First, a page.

Since I have knee problems and have been told not to walk too far, I take a foldable stool with me as well as my trusty walking staff, hat and bottle of water. I must look ridiculous, but I don’t care for once I get there, I can sit in the shade of the trees, sip my water, lean on my staff and mull over life, the universe and everything.

On days when I’m feeling slightly more energetic I head into Carpineti the local small town – which has a bewildering assortment of shops, banks, hairdressers and supermarkets as well as a beautiful ancient little town square and, of course, the castle perched on the top of the hill.

 

I park the car in the larger piazza and wander around, visiting the greengrocer and fruiterer, the organic butcher, the organic baker and the organic cheese shop. The people here take their food very seriously and pride themselves on it being “zero kilometre” – meaning that everything is produced locally. They have the most wonderful food fairs every summer – with the themes ranging from salami to gnocchi to chestnuts to porcini mushrooms to berries (apparently we have a famous type of wild berry here).

The town is on a wine and food-tasting route (Strada di Vini e Sapori) and the food is top-quality and very reasonably priced. Sadly the supermarket goods are expensive – but, interestingly, the things that cost a fortune in my local supermarket in the UK, such as wine, parmesan and olive oil, cost very little here. When I return in the Autumn I intend to load the car with all sorts of goodies!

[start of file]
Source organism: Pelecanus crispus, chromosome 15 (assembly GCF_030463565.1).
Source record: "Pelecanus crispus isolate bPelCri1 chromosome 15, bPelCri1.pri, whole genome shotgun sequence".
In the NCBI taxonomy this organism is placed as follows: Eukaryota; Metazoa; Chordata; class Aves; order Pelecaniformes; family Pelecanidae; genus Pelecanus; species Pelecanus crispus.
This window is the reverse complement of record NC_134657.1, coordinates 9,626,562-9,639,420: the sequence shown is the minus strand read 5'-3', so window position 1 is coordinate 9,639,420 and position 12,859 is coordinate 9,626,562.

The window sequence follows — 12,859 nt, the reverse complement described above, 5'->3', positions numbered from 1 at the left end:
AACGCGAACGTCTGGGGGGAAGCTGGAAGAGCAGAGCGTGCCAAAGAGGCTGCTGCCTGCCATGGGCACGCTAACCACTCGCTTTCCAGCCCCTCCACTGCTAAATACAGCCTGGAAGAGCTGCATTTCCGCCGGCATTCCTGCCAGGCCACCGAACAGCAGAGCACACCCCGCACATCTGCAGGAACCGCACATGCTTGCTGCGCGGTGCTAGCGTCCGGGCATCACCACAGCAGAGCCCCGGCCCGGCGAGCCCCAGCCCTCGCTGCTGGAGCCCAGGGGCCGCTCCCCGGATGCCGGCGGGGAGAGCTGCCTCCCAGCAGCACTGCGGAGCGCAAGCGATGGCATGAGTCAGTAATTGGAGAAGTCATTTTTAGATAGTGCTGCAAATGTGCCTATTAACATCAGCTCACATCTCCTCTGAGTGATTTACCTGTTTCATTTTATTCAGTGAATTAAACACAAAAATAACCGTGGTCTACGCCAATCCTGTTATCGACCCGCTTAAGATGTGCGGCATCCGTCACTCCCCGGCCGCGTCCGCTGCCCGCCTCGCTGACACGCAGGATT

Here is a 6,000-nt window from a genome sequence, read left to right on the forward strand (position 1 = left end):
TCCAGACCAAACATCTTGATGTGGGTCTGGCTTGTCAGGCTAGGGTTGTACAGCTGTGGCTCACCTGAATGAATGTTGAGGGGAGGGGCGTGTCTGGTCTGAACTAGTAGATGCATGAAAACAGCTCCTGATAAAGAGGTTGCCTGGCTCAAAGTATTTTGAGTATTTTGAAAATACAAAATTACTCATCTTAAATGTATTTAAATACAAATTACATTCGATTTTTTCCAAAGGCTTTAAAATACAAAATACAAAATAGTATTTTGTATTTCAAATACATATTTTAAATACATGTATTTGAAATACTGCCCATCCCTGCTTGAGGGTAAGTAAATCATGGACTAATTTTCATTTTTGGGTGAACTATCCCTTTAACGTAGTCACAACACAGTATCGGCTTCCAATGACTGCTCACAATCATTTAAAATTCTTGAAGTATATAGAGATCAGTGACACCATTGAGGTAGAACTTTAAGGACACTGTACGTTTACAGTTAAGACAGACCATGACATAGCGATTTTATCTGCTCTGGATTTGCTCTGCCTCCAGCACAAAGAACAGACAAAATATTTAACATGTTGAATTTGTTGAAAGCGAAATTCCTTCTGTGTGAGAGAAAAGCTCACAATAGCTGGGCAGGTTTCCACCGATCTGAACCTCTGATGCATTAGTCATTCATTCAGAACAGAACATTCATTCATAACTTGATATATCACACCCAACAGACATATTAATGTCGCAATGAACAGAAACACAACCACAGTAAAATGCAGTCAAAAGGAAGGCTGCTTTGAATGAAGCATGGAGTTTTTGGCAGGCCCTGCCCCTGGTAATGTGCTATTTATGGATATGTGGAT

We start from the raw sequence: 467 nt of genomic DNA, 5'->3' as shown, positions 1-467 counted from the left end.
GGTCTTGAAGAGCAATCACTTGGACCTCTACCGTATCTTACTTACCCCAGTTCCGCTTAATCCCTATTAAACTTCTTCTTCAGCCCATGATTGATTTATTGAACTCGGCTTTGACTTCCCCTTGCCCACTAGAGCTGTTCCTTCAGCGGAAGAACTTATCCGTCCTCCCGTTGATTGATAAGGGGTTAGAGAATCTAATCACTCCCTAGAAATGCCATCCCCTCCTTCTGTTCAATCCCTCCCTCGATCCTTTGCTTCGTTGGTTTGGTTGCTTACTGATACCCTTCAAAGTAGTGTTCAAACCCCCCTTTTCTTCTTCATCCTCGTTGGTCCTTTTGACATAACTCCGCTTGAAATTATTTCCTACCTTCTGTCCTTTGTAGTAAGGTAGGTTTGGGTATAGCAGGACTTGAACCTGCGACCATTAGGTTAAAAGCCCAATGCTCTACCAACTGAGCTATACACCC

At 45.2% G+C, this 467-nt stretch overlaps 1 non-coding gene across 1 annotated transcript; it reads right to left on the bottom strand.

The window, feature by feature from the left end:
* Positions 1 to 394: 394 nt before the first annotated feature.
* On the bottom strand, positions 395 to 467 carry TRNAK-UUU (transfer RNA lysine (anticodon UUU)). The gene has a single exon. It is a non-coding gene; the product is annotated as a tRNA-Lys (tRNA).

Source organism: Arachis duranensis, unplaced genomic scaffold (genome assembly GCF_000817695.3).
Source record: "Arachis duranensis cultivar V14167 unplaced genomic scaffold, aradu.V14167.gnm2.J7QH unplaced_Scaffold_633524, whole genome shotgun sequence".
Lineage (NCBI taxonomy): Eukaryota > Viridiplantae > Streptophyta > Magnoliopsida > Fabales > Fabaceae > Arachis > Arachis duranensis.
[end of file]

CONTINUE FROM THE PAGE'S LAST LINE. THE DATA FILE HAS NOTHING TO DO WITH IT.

I’m already well known by the locals who smile and call “Ciao” to me as I pass. Paola the owner of my favourite cafe come snd chats to me while I sip my delicious coffee and nibble on a delicious home-made pastry. She’s a “Gattara” cat-lady too, so we swap stories about our feline friends.

Feeling fortified I head off to see Luca, the local Ironmonger , who lights up when I walk in and who flirts outrageously with me, a naughty twinkle in his beautiful brown eyes. He blushes when I gently flirt back and smiles shyly. I order some mosquito netting for my kind neighbour to put up on my windows and he tries to sell me some very smart and eye-wateringly expensive doors with integral netting, just so he can come and install them he says!!

I laugh and say I will have to do the Lottery to be able to afford them. He looks downcast but knows that I will be back when I need something. Which will be soon – as I love the way he smiles at me!!

Yesterday I decided to work outside in the open-air. We have just put up the sunshades in the garden which offer wonderful cool spots to sit in and chat. I am working with a local Surveyor as a sort of estate agency and we are just starting to put together a portfolio of properties that we have for sale. I used to be an estate agent, decades ago in London and it is interesting to note how much I remember about how to produce attractive and informative details for prospective purchasers.

 

The little cat comes and sits bedside my chair as I wrestle with the Pages programme on my iPad amidst cursing at it – for it simply won’t let me do what I want to do!! From time to time I reach down and stroke her and her quiet trusting presence calms me.

It is gorgeous sitting in the shade at a massive wooden table with enough space for me to spread out as I sort through piles of maps, plans and cadastral (land registry) extracts. Then there’s the particular torture that is looking through the photographs trying to remember which property is which – but I’m getting there!!

I’m currently trying to justice to one that we’re selling… a beautifully restored house, dating from the 1500’s and reconstructed using the local stone from an old dilapidated church. It comes with land, with incredible views and, most importantly central heating!!! For despite being hot right now, it is absolutely freezing in the winter.

That’s what I love about this area – hot in summer and cold in the winter – it’s what makes it’s people so resilient, it’s houses so characterful and the landscape so stunning. I am indeed a lucky girl!

© Cassandra Campbell-Kemp 2018